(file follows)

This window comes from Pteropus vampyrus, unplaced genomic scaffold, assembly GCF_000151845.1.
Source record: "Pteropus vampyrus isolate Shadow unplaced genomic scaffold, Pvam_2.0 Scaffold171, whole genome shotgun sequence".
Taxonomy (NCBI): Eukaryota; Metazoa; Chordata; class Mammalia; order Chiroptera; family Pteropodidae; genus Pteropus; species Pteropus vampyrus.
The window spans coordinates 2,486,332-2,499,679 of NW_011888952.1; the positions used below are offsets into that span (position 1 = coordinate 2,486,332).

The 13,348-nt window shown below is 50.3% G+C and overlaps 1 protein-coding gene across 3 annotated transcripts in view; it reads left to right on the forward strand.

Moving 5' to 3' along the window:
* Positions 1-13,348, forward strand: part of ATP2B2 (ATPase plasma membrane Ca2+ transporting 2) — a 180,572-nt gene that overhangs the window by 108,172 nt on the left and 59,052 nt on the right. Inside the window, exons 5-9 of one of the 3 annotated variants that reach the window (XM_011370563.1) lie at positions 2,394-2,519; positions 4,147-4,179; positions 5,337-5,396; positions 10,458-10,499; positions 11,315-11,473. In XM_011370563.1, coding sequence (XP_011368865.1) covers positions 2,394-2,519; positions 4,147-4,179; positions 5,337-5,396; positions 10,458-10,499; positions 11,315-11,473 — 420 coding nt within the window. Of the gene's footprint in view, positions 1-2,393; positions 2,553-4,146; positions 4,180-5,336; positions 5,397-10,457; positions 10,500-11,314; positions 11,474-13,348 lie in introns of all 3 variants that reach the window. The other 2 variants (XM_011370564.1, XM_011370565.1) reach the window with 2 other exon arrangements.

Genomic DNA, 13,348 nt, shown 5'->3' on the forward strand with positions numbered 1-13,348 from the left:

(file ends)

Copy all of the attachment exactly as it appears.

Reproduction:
This window comes from Pteropus vampyrus, unplaced genomic scaffold, assembly GCF_000151845.1.
Source record: "Pteropus vampyrus isolate Shadow unplaced genomic scaffold, Pvam_2.0 Scaffold171, whole genome shotgun sequence".
Taxonomy (NCBI): Eukaryota; Metazoa; Chordata; class Mammalia; order Chiroptera; family Pteropodidae; genus Pteropus; species Pteropus vampyrus.
The window spans coordinates 2,486,332-2,499,679 of NW_011888952.1; the positions used below are offsets into that span (position 1 = coordinate 2,486,332).

The 13,348-nt window shown below is 50.3% G+C and overlaps 1 protein-coding gene across 3 annotated transcripts in view; it reads left to right on the forward strand.

Moving 5' to 3' along the window:
* Positions 1-13,348, forward strand: part of ATP2B2 (ATPase plasma membrane Ca2+ transporting 2) — a 180,572-nt gene that overhangs the window by 108,172 nt on the left and 59,052 nt on the right. Inside the window, exons 5-9 of one of the 3 annotated variants that reach the window (XM_011370563.1) lie at positions 2,394-2,519; positions 4,147-4,179; positions 5,337-5,396; positions 10,458-10,499; positions 11,315-11,473. In XM_011370563.1, coding sequence (XP_011368865.1) covers positions 2,394-2,519; positions 4,147-4,179; positions 5,337-5,396; positions 10,458-10,499; positions 11,315-11,473 — 420 coding nt within the window. Of the gene's footprint in view, positions 1-2,393; positions 2,553-4,146; positions 4,180-5,336; positions 5,397-10,457; positions 10,500-11,314; positions 11,474-13,348 lie in introns of all 3 variants that reach the window. The other 2 variants (XM_011370564.1, XM_011370565.1) reach the window with 2 other exon arrangements.

Genomic DNA, 13,348 nt, shown 5'->3' on the forward strand with positions numbered 1-13,348 from the left: